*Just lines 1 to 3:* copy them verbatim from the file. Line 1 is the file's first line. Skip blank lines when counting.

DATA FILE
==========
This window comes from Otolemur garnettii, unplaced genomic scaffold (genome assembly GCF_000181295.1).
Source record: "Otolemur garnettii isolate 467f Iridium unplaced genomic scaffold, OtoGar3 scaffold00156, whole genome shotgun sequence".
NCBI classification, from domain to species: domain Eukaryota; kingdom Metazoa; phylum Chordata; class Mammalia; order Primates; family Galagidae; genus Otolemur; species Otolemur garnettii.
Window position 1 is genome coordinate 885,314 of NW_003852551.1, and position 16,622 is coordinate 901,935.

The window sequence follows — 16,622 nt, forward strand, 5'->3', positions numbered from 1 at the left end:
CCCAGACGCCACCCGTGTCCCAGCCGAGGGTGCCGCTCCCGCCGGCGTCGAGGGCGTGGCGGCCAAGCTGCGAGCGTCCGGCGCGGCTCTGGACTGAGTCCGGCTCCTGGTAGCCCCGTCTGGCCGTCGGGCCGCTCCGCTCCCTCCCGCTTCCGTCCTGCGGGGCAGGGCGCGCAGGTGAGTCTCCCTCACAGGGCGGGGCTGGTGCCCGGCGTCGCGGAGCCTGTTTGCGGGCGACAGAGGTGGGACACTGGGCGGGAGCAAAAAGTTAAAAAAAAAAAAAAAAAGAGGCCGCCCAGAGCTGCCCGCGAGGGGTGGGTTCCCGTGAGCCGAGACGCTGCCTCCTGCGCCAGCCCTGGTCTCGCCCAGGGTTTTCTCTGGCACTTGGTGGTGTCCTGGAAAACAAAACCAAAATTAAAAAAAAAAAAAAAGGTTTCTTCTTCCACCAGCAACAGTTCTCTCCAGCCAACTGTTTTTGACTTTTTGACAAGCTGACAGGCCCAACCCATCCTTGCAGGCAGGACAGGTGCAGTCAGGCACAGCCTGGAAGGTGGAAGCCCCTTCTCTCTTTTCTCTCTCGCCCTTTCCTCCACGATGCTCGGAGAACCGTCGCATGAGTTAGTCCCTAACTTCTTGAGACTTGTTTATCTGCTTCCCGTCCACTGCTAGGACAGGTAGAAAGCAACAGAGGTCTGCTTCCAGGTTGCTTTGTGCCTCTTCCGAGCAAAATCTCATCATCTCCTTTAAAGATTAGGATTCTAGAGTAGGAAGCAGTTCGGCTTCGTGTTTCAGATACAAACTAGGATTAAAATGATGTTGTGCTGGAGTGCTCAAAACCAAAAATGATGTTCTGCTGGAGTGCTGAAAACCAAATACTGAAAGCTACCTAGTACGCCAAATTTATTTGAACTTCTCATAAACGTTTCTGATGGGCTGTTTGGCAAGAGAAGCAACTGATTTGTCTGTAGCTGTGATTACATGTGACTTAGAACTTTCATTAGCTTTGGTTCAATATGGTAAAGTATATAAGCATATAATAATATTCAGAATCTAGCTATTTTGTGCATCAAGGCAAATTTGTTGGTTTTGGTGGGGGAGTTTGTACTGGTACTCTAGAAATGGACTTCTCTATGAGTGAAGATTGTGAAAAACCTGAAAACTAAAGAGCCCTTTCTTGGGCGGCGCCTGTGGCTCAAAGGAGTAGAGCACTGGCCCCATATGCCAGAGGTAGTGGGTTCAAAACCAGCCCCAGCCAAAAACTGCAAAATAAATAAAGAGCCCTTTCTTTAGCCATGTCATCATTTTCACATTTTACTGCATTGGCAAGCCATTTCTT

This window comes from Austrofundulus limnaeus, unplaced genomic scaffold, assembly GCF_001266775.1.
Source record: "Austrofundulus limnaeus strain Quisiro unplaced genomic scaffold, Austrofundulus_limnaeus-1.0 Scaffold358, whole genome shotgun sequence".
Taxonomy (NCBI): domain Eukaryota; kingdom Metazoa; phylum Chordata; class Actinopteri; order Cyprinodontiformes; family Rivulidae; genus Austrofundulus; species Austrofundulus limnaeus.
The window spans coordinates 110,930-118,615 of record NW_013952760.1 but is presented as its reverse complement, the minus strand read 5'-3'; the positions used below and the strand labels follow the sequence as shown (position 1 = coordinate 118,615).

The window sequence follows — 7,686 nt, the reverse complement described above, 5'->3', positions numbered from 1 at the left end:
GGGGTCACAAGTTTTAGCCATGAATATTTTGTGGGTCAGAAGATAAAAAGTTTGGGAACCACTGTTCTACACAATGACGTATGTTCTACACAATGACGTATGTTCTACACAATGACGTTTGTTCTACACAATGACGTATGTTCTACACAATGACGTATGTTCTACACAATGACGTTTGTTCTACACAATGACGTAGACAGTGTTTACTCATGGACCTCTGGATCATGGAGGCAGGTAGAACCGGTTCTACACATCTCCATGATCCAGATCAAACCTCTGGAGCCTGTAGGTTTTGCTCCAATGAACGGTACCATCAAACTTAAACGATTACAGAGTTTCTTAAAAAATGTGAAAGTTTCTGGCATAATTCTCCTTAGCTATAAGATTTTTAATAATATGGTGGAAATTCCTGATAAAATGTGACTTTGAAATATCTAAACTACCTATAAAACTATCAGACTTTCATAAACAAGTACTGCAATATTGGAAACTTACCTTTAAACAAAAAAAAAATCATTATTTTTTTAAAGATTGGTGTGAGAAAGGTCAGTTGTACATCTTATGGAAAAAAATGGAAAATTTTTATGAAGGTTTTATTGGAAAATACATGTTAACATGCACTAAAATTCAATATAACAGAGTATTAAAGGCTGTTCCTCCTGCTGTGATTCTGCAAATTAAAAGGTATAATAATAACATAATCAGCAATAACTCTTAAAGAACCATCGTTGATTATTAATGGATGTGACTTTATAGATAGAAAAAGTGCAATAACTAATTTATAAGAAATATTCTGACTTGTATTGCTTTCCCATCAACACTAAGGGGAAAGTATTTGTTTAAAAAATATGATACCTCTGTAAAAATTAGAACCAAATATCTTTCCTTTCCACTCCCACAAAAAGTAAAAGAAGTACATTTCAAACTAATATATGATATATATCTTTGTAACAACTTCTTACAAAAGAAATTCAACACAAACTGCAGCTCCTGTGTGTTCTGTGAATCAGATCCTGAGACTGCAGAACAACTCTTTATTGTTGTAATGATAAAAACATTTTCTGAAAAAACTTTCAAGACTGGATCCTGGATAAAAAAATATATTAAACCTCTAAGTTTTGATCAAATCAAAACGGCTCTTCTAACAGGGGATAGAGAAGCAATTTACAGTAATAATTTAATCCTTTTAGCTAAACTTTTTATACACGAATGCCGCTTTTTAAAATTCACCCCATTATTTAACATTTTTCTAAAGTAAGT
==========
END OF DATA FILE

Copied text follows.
This window comes from Otolemur garnettii, unplaced genomic scaffold (genome assembly GCF_000181295.1).
Source record: "Otolemur garnettii isolate 467f Iridium unplaced genomic scaffold, OtoGar3 scaffold00156, whole genome shotgun sequence".
NCBI classification, from domain to species: domain Eukaryota; kingdom Metazoa; phylum Chordata; class Mammalia; order Primates; family Galagidae; genus Otolemur; species Otolemur garnettii.